It’s been my name since birth: Cynthia Paige Getty. A gift from my parents – chosen by them not because of any particular familial connection, but because they liked those names and felt like they flowed best in that order.

But many people don’t know my first name, because I’ve always been Paige to friends and family. (Except, of course, on the first day of class in school every year of my life, when the teacher would be reading from the official roster; and on official government forms; and on those occasions when my mother was at wit’s end (“Cynthia. Paige. Getty!”).)

I have always been Paige. Not Cynthia. (Though I am very fond of several people named Cynthia.) And I’m definitely not Cindy. (Ditto.) In my public professional life I feel honored and respected to hear “Reverend Getty”, although here in our congregational community it feels like a sign of affectionate respect to hear “Reverend Paige”. I’ve grown used to “Ms. Paige” among my children’s friends, although it never sits quite right on my ears.

I never had a nickname that stuck, although there’s the friend who always called me “pgetty” (that’s pronounced like “spaghetti” without the ‘s’), which led to my first-ever email handle, paghetti. And my newest collection of names – acquired in the last decade since our older child began speaking – Mommy, Mama, Mom.

I cherish all these names.

Each name is precious in its own way, although I don’t think much about them most of the time. And yet it felt like such an important task to choose names for our children. And if you don’t know the story of our family’s last name, ask Graham sometime. We’ve been talking about what we will name another dog when, at an as-yet undetermined time in the future, we bring one into our home.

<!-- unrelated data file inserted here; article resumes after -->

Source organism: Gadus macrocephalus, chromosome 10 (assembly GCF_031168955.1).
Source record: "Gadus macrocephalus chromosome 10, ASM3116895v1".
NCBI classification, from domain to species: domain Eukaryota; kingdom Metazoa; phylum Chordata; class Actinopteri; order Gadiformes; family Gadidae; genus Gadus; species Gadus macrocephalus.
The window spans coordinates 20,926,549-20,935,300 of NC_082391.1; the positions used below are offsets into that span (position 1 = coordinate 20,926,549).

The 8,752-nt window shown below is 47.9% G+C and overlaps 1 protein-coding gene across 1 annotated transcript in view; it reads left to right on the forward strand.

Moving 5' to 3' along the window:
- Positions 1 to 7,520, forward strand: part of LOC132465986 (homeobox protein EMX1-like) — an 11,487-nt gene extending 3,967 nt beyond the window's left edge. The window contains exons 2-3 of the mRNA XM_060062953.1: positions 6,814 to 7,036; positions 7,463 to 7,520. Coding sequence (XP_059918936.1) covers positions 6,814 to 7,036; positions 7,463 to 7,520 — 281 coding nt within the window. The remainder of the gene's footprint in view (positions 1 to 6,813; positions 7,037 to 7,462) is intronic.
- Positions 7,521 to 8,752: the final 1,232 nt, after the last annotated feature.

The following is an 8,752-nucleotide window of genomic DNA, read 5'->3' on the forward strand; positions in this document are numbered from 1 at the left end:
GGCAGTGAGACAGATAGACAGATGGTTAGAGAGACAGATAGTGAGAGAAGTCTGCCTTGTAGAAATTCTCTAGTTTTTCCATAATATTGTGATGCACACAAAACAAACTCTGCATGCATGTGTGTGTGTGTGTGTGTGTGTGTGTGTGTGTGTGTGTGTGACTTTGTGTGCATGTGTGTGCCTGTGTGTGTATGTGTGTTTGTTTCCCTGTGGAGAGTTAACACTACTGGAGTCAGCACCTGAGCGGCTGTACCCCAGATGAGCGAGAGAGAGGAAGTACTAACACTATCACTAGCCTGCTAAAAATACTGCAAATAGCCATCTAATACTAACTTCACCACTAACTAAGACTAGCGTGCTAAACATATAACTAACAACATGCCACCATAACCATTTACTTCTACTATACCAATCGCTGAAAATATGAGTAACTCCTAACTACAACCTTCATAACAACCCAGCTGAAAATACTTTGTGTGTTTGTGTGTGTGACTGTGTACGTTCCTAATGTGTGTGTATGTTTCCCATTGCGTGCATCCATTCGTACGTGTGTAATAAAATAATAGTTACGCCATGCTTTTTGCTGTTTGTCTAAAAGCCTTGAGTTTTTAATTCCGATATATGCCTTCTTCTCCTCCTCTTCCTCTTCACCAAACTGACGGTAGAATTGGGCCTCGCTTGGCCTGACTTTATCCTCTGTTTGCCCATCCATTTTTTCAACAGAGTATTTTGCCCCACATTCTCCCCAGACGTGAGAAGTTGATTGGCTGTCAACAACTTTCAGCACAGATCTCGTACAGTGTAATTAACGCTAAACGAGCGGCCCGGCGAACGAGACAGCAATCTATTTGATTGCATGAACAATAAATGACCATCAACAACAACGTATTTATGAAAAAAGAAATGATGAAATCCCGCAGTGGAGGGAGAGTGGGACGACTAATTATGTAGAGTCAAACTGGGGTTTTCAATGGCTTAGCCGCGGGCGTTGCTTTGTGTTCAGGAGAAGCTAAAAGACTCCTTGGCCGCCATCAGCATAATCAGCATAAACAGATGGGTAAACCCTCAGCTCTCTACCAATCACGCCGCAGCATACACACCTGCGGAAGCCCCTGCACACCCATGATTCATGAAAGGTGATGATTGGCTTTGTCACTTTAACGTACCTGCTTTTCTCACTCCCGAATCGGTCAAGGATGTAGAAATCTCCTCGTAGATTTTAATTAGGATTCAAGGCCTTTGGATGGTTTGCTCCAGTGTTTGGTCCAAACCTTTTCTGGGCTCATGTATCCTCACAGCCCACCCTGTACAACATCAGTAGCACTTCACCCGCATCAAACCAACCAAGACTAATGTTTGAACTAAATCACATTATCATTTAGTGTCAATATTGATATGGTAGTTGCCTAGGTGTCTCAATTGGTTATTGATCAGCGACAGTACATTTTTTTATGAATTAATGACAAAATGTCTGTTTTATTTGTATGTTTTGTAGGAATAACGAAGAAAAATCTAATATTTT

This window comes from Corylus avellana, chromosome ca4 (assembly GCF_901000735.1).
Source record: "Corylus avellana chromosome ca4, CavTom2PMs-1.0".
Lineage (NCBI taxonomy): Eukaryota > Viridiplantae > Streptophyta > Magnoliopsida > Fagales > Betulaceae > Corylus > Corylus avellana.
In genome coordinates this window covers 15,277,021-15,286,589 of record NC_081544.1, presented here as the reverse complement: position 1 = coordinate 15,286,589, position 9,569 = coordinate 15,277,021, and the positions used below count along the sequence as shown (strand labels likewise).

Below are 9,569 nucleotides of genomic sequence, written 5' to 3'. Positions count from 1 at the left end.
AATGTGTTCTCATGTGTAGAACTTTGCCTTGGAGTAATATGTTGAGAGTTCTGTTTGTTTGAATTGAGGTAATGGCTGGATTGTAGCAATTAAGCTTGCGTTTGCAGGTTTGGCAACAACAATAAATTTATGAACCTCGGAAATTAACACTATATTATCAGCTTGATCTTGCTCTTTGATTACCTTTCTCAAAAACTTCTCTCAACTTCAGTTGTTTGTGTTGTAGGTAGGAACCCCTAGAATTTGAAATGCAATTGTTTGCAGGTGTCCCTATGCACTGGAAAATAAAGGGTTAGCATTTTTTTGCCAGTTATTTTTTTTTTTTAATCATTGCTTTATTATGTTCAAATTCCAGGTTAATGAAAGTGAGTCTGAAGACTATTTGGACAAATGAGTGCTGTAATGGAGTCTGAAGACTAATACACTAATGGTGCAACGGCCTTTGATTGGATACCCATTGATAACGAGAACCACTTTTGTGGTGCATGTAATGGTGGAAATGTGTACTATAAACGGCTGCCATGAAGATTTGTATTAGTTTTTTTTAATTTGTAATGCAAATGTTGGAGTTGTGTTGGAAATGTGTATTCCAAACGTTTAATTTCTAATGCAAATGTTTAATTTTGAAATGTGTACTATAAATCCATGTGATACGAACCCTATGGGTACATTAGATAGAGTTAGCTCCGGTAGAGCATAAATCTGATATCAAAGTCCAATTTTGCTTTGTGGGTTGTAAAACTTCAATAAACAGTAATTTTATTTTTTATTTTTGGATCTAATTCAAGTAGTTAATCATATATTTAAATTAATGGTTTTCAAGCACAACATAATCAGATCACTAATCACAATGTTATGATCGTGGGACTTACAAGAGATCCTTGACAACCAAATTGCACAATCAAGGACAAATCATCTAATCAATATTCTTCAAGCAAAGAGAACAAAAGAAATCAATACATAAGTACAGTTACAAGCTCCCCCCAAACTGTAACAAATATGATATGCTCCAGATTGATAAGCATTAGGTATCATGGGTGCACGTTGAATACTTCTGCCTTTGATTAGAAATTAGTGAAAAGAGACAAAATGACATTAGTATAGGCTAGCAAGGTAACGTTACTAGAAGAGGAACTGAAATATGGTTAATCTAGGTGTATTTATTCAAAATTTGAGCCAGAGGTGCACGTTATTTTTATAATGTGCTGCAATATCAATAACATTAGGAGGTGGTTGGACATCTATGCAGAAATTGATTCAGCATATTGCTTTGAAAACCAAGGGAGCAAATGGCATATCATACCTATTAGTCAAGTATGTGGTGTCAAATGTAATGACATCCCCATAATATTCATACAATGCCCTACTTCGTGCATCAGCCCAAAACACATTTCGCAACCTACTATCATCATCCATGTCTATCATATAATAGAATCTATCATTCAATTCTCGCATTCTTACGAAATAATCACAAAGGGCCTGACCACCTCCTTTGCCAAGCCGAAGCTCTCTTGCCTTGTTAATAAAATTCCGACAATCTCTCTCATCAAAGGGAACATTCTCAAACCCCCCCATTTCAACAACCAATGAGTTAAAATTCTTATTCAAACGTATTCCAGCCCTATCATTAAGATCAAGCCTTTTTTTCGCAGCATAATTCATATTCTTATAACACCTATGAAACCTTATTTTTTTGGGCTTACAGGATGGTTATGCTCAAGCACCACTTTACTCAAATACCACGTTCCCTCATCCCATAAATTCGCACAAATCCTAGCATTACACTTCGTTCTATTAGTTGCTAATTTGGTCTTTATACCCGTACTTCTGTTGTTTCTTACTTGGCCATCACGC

And I’ve been thinking about how things will change for Anthony when we make him “The Reverend” this weekend. And how many among us have chosen their own names to more adequately express themselves in and to the world. And how important it is to me to call someone by their true name, honoring in a small and precious way who they are.

What names do you cherish?

C. Paige


  1. Wendy Steward

    I guess my surname “Steward” means the most to me. It was my mother’s maiden surname, and in my 30s I decided to use that as my surname. I had been married and had a last name from that which I no longer felt an affinity with, yet I wasn’t keen on reverting to my father’s surname. So, I kept my father’s surname as my middle name (so as not to completely disown it), took my mother’s maiden name as my surname, and felt just like a racehorse:
    (my first name) (sire’s name) (dam’s name).

    I didn’t realize when I made this name-change just how hard it would be to convey my last name to people: “That’s ‘Steward’ with a ‘D’ as in ‘David'” — “like ‘wine stewarD’ or ‘shop stewarD'” or “like the ‘D’ in ‘WenDy’ – please note the indirect alliteration”… oh well 🙂

  2. Mark Brooks

    I found this particularly intriguing. I had always thought of you as “Paige”, not “Reverend Paige”. I wonder if part of the reason you prefer that moniker is to underline your desire to minister to individuals, rather than play the role of another congregant. I will happily refer to you as Reverend Paige and look forward to continuing our relationship as it has been for close to 15 years now.

    • Paige Getty

      Thanks for the comment, Mark. It didn’t occur to me that this post would look like a request for anyone to refer to me differently than they already do. No need to change a thing. “Rev. Paige” is fine, but I actually prefer simply “Paige”. 😉

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